Archiv: Merriam-Webster (corporation)


06.09.2021 - 16:18 [ Language Log / University of Pennsylvania ]

Merriam-Webster gives „vaccine“ a new definition

(April 30, 2021)

Prefatory note: In this post, I take the noun „vaccine“ as the basic word under discussion, but also consider other cognate terms („vaccinate“, „vaccination“).

Here’s a standard dictionary entry for „vaccine“:

n.

1. any preparation of weakened or killed bacteria or viruses introduced into the body to prevent a disease by stimulating antibodies against it.
2. the virus of cowpox, used in vaccination, obtained from pox vesicles of a cow or person.
3. a software program that helps to protect against computer viruses.

[1800–05; < New Latin (variolae)vaccīnae cowpox = vacc(a) cow + -īnae, feminine pl. of -īnus -ine] Random House Kernerman Webster's College Dictionary (cited) Let us compare that with the new M-W entry for "vaccine": : a preparation that is administered (as by injection) to stimulate the body’s immune response against a specific infectious disease:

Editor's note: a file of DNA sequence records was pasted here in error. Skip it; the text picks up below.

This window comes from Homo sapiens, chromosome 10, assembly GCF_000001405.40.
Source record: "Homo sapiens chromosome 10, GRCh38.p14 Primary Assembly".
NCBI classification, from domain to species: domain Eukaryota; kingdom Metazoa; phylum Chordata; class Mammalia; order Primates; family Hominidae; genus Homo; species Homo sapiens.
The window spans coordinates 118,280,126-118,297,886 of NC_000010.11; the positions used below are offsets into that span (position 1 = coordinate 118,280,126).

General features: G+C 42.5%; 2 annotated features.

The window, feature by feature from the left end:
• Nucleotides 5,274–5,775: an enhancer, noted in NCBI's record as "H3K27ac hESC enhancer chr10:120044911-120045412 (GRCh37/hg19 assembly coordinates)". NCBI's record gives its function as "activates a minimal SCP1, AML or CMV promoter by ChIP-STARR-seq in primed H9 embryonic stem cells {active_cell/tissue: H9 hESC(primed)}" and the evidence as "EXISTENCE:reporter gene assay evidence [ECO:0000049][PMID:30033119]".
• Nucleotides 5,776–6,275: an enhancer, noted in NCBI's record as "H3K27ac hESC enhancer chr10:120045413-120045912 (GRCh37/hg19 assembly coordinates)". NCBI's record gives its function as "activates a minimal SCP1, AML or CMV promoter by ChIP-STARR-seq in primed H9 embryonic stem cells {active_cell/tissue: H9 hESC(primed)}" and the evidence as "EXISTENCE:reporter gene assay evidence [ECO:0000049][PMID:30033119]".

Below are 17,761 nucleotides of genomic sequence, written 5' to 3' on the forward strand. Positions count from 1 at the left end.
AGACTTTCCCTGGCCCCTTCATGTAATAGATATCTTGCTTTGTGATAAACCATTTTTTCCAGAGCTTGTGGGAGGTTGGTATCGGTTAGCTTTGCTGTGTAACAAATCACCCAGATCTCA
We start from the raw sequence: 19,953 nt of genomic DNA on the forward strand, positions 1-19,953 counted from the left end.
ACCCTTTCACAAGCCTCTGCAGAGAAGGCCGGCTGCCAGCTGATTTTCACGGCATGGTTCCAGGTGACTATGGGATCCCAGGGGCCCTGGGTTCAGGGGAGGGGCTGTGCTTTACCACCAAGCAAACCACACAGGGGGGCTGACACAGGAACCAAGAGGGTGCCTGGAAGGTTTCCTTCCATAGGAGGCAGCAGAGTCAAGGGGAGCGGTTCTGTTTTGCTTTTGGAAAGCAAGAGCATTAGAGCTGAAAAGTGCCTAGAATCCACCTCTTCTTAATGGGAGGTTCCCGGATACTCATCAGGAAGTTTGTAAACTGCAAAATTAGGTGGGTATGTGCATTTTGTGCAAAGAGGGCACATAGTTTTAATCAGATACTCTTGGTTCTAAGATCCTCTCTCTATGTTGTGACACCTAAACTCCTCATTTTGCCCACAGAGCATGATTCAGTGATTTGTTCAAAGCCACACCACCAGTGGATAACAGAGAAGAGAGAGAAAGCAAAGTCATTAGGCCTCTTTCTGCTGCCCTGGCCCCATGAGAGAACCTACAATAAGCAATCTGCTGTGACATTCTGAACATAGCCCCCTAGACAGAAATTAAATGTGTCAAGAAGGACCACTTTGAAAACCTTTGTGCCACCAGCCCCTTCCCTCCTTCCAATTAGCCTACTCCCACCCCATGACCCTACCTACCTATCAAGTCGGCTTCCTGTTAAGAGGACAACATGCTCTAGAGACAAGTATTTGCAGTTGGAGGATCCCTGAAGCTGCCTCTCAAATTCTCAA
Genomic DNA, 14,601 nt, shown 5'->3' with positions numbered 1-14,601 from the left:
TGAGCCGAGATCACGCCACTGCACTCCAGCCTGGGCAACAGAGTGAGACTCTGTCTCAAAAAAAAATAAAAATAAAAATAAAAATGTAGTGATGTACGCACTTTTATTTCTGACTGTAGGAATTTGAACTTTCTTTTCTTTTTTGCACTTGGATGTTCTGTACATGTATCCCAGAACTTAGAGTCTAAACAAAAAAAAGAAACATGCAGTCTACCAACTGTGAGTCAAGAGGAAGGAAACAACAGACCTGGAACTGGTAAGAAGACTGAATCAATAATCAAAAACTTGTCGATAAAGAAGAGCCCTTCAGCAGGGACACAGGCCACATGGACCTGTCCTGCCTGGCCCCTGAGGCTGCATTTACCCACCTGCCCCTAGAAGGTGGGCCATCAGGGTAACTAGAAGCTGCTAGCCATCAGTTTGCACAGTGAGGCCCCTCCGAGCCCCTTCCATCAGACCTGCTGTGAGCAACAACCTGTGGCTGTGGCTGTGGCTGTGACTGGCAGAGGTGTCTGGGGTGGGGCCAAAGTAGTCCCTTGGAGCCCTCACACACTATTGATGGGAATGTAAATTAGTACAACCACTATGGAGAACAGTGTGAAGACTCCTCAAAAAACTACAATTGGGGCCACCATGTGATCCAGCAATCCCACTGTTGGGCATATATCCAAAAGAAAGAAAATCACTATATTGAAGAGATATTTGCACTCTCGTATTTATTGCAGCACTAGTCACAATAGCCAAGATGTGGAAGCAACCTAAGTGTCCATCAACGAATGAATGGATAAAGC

13.08.2021 - 09:55 [ Language Log / University of Pennsylvania ]

Merriam-Webster gives „vaccine“ a new definition

(April 30, 2021)

Prefatory note: In this post, I take the noun „vaccine“ as the basic word under discussion, but also consider other cognate terms („vaccinate“, „vaccination“).

Here’s a standard dictionary entry for „vaccine“:

n.

1. any preparation of weakened or killed bacteria or viruses introduced into the body to prevent a disease by stimulating antibodies against it.
2. the virus of cowpox, used in vaccination, obtained from pox vesicles of a cow or person.
3. a software program that helps to protect against computer viruses.

[1800–05; < New Latin (variolae)vaccīnae cowpox = vacc(a) cow + -īnae, feminine pl. of -īnus -ine] Random House Kernerman Webster's College Dictionary (cited) Let us compare that with the new M-W entry for "vaccine": : a preparation that is administered (as by injection) to stimulate the body’s immune response against a specific infectious disease: